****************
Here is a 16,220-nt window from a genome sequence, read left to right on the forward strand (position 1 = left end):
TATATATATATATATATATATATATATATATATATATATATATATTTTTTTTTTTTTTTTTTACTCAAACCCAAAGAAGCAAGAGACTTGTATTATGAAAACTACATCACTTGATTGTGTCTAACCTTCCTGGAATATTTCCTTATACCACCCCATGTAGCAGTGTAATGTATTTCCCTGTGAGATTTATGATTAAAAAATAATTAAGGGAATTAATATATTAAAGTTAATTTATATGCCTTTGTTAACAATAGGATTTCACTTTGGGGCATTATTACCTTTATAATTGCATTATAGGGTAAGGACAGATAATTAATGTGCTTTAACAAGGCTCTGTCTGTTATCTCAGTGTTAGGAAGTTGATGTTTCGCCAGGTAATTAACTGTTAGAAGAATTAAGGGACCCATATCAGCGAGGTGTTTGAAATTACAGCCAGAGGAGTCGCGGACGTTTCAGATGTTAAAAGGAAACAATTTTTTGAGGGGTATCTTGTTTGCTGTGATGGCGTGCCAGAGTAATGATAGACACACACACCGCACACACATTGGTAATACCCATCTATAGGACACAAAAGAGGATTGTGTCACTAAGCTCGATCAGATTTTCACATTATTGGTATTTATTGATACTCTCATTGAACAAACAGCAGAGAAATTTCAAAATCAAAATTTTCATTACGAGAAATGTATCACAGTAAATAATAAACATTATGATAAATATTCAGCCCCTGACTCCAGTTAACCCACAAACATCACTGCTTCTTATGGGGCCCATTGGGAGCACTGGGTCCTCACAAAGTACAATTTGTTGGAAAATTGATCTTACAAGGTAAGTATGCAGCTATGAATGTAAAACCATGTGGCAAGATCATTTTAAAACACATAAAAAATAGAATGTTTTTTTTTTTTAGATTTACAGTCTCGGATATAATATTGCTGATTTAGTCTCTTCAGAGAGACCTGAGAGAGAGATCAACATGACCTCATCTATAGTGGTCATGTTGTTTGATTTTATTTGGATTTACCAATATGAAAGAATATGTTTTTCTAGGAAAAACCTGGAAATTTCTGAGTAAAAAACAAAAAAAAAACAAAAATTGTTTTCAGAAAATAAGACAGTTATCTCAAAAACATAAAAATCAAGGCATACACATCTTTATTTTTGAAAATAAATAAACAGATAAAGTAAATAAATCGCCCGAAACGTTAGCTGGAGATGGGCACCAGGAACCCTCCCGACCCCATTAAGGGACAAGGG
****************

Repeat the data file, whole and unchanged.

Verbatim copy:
Here is a 16,220-nt window from a genome sequence, read left to right on the forward strand (position 1 = left end):
TATATATATATATATATATATATATATATATATATATATATATATTTTTTTTTTTTTTTTTTACTCAAACCCAAAGAAGCAAGAGACTTGTATTATGAAAACTACATCACTTGATTGTGTCTAACCTTCCTGGAATATTTCCTTATACCACCCCATGTAGCAGTGTAATGTATTTCCCTGTGAGATTTATGATTAAAAAATAATTAAGGGAATTAATATATTAAAGTTAATTTATATGCCTTTGTTAACAATAGGATTTCACTTTGGGGCATTATTACCTTTATAATTGCATTATAGGGTAAGGACAGATAATTAATGTGCTTTAACAAGGCTCTGTCTGTTATCTCAGTGTTAGGAAGTTGATGTTTCGCCAGGTAATTAACTGTTAGAAGAATTAAGGGACCCATATCAGCGAGGTGTTTGAAATTACAGCCAGAGGAGTCGCGGACGTTTCAGATGTTAAAAGGAAACAATTTTTTGAGGGGTATCTTGTTTGCTGTGATGGCGTGCCAGAGTAATGATAGACACACACACCGCACACACATTGGTAATACCCATCTATAGGACACAAAAGAGGATTGTGTCACTAAGCTCGATCAGATTTTCACATTATTGGTATTTATTGATACTCTCATTGAACAAACAGCAGAGAAATTTCAAAATCAAAATTTTCATTACGAGAAATGTATCACAGTAAATAATAAACATTATGATAAATATTCAGCCCCTGACTCCAGTTAACCCACAAACATCACTGCTTCTTATGGGGCCCATTGGGAGCACTGGGTCCTCACAAAGTACAATTTGTTGGAAAATTGATCTTACAAGGTAAGTATGCAGCTATGAATGTAAAACCATGTGGCAAGATCATTTTAAAACACATAAAAAATAGAATGTTTTTTTTTTTTAGATTTACAGTCTCGGATATAATATTGCTGATTTAGTCTCTTCAGAGAGACCTGAGAGAGAGATCAACATGACCTCATCTATAGTGGTCATGTTGTTTGATTTTATTTGGATTTACCAATATGAAAGAATATGTTTTTCTAGGAAAAACCTGGAAATTTCTGAGTAAAAAACAAAAAAAAAACAAAAATTGTTTTCAGAAAATAAGACAGTTATCTCAAAAACATAAAAATCAAGGCATACACATCTTTATTTTTGAAAATAAATAAACAGATAAAGTAAATAAATCGCCCGAAACGTTAGCTGGAGATGGGCACCAGGAACCCTCCCGACCCCATTAAGGGACAAGGG